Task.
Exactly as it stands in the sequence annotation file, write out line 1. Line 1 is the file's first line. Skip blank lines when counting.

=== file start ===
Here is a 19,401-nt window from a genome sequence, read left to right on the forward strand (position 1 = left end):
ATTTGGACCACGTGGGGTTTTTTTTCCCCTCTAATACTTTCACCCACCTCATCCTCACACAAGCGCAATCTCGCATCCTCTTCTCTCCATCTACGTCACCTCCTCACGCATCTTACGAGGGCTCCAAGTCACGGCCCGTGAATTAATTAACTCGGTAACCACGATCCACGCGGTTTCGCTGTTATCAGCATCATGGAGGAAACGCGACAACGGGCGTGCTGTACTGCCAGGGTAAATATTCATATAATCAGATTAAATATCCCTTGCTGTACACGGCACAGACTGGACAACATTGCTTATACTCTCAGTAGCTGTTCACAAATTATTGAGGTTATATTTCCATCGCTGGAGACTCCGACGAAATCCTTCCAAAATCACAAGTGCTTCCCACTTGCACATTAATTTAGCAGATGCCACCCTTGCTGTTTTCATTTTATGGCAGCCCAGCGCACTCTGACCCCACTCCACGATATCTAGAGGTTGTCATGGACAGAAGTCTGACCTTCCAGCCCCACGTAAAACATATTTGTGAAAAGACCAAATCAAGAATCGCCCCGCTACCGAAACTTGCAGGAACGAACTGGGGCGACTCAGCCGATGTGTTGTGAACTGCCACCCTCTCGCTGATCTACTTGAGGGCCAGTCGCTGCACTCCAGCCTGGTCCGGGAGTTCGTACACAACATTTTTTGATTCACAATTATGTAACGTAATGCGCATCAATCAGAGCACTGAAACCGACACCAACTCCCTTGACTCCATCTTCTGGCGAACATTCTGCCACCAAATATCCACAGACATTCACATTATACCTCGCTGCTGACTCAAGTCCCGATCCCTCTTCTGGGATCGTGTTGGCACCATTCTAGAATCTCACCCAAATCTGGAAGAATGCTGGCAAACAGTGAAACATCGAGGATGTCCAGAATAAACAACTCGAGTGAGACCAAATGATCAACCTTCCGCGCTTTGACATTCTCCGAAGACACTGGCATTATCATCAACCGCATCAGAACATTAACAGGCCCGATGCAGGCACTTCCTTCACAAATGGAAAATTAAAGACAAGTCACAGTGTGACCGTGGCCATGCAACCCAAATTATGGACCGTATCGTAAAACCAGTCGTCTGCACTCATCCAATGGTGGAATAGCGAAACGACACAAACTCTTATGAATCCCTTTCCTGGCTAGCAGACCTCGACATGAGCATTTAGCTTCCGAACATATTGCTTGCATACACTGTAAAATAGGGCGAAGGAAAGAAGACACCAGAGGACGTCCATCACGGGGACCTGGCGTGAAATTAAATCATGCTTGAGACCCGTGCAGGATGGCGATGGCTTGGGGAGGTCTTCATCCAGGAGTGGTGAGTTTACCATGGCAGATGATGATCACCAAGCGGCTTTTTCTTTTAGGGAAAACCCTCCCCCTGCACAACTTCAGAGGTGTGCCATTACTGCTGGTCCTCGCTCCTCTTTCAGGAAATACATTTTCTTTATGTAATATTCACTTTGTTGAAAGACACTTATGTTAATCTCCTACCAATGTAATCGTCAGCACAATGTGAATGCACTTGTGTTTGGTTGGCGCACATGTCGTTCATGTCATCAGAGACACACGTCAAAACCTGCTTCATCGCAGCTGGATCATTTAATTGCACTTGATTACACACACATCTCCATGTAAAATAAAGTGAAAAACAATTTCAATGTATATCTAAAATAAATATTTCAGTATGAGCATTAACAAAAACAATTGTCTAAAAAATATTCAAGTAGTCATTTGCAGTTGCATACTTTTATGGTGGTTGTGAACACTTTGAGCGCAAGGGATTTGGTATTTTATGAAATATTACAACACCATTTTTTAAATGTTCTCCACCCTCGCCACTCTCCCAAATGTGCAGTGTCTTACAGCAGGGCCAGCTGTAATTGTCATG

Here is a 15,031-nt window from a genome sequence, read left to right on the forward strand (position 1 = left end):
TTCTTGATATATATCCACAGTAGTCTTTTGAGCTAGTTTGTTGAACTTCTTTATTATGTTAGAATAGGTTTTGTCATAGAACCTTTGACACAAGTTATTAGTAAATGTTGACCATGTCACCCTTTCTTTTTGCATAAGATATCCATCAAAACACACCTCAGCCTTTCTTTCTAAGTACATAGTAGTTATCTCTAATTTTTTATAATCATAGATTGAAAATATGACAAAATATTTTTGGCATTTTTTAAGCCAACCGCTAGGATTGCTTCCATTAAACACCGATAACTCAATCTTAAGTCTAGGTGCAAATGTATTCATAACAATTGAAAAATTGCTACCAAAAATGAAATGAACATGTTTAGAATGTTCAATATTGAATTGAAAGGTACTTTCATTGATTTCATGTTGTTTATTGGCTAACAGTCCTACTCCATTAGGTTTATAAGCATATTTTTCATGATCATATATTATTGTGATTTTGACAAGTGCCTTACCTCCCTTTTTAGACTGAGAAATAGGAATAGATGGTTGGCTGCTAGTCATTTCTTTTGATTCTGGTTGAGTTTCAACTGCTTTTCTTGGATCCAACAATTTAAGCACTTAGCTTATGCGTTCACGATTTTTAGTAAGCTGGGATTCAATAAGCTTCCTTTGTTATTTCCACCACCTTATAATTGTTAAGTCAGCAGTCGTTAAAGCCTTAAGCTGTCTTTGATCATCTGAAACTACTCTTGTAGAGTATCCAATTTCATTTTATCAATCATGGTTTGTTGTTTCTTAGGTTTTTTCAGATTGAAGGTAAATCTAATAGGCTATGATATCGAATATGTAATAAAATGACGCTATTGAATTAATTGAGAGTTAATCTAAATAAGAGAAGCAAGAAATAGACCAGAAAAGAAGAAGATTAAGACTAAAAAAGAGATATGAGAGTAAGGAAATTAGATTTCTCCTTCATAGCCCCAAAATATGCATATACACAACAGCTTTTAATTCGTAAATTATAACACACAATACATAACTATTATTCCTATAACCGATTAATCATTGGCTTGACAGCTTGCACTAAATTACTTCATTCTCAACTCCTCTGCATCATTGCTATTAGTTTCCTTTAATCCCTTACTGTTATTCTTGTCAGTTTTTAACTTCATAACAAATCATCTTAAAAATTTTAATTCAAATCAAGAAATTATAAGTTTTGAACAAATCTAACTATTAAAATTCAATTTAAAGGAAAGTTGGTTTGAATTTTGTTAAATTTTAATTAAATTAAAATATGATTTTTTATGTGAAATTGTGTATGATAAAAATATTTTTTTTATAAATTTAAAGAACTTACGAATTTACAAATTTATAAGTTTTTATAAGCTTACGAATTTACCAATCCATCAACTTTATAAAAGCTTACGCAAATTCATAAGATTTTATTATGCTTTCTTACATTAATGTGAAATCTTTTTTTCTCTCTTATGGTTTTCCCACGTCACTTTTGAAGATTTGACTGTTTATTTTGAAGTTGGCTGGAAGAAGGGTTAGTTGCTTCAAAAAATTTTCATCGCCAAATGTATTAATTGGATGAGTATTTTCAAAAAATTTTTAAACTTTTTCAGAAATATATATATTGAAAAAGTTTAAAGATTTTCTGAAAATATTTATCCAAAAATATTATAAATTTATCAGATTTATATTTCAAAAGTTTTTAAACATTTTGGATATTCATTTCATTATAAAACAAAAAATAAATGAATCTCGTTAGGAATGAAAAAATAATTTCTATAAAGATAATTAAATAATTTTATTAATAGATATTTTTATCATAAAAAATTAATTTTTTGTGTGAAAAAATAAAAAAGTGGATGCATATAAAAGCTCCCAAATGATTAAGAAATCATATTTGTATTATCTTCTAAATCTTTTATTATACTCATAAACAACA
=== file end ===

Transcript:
Here is a 19,401-nt window from a genome sequence, read left to right on the forward strand (position 1 = left end):